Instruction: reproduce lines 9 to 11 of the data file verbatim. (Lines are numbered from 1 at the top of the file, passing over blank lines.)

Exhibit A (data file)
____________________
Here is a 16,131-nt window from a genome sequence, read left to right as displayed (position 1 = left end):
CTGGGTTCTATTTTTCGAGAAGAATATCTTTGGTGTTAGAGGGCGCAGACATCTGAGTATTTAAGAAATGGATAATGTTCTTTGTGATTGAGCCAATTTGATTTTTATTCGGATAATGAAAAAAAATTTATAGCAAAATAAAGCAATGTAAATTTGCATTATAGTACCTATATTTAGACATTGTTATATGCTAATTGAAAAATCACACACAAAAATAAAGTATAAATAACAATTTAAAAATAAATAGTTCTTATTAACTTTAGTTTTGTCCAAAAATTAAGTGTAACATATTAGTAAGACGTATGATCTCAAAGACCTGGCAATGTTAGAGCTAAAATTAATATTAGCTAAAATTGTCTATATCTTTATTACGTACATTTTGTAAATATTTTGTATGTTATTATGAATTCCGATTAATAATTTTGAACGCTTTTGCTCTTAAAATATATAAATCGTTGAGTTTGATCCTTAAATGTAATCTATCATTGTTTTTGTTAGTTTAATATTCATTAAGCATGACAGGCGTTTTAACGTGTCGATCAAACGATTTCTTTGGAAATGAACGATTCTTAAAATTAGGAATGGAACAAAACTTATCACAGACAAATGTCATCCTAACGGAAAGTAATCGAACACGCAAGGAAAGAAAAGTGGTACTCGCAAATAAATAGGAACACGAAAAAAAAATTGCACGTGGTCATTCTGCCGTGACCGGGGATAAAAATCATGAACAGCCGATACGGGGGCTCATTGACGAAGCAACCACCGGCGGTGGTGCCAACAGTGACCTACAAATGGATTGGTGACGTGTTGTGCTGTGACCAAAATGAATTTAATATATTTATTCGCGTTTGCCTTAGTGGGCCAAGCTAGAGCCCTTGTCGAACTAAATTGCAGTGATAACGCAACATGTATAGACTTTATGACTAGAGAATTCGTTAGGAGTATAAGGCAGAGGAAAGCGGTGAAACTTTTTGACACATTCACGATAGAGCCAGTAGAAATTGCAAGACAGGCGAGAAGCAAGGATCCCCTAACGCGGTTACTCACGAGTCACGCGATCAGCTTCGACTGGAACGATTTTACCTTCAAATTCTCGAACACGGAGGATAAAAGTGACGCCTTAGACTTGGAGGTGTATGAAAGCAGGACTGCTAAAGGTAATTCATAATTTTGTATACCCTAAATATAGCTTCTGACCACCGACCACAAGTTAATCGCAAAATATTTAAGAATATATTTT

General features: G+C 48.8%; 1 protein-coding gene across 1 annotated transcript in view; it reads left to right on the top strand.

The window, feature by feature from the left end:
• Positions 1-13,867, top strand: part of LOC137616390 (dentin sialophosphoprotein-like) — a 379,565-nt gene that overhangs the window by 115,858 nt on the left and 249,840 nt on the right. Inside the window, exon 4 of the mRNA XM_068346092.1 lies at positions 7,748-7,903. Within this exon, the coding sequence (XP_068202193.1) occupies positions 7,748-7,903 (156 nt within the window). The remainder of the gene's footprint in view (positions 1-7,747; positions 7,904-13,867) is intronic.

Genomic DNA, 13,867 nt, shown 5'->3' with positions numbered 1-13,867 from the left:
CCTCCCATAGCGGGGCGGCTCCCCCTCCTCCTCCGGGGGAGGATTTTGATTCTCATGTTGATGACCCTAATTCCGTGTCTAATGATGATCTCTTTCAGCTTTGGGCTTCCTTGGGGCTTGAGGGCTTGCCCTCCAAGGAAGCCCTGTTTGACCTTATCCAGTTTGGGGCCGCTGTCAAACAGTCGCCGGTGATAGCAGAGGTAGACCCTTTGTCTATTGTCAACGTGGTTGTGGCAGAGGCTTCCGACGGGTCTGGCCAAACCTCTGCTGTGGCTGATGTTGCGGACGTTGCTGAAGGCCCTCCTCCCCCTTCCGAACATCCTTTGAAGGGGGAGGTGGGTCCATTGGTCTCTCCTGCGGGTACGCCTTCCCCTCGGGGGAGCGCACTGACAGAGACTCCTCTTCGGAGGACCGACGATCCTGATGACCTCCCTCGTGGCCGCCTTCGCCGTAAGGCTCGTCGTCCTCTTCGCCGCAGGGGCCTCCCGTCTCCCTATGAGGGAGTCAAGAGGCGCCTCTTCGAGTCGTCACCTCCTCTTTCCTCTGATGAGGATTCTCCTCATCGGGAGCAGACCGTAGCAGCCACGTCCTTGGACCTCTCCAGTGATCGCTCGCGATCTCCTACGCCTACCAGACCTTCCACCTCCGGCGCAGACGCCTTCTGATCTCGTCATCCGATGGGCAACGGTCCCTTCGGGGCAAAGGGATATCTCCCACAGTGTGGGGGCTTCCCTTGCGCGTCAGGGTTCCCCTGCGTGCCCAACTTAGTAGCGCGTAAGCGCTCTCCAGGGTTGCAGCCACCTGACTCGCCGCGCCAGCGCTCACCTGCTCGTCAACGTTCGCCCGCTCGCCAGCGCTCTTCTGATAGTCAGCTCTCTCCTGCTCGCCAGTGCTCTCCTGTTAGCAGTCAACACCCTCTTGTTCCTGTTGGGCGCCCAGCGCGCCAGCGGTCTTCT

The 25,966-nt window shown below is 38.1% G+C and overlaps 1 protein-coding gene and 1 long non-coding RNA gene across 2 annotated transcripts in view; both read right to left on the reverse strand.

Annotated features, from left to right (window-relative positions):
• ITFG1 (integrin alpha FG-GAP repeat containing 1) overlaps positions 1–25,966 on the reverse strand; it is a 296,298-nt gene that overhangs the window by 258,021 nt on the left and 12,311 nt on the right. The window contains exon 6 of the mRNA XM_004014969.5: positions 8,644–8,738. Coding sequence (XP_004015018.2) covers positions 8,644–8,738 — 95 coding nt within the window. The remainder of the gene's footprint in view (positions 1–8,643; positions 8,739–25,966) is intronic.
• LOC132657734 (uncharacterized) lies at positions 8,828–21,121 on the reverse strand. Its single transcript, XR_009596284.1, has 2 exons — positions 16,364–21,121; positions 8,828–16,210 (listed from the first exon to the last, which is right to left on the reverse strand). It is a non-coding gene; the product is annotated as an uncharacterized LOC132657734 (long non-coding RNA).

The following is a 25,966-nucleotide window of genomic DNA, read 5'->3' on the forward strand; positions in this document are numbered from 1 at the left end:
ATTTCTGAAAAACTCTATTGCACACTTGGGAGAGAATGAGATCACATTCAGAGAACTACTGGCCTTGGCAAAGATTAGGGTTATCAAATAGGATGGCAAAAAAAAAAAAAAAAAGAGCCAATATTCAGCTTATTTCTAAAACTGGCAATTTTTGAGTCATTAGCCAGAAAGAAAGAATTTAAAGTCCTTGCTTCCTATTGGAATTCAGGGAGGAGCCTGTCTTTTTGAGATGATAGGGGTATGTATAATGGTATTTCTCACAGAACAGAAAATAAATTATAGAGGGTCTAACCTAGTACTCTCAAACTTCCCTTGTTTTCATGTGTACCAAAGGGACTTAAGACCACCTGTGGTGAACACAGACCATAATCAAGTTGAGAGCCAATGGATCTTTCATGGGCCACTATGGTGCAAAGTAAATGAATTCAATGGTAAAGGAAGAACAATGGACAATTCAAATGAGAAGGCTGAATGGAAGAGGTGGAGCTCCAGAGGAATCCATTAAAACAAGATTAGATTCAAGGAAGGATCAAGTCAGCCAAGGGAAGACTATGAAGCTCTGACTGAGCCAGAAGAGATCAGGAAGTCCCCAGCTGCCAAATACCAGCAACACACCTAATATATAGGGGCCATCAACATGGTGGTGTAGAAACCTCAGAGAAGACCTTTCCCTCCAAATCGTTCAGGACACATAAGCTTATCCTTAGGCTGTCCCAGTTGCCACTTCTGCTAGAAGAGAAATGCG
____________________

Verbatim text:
Annotated features, from left to right (window-relative positions):
• ITFG1 (integrin alpha FG-GAP repeat containing 1) overlaps positions 1–25,966 on the reverse strand; it is a 296,298-nt gene that overhangs the window by 258,021 nt on the left and 12,311 nt on the right. The window contains exon 6 of the mRNA XM_004014969.5: positions 8,644–8,738. Coding sequence (XP_004015018.2) covers positions 8,644–8,738 — 95 coding nt within the window. The remainder of the gene's footprint in view (positions 1–8,643; positions 8,739–25,966) is intronic.
• LOC132657734 (uncharacterized) lies at positions 8,828–21,121 on the reverse strand. Its single transcript, XR_009596284.1, has 2 exons — positions 16,364–21,121; positions 8,828–16,210 (listed from the first exon to the last, which is right to left on the reverse strand). It is a non-coding gene; the product is annotated as an uncharacterized LOC132657734 (long non-coding RNA).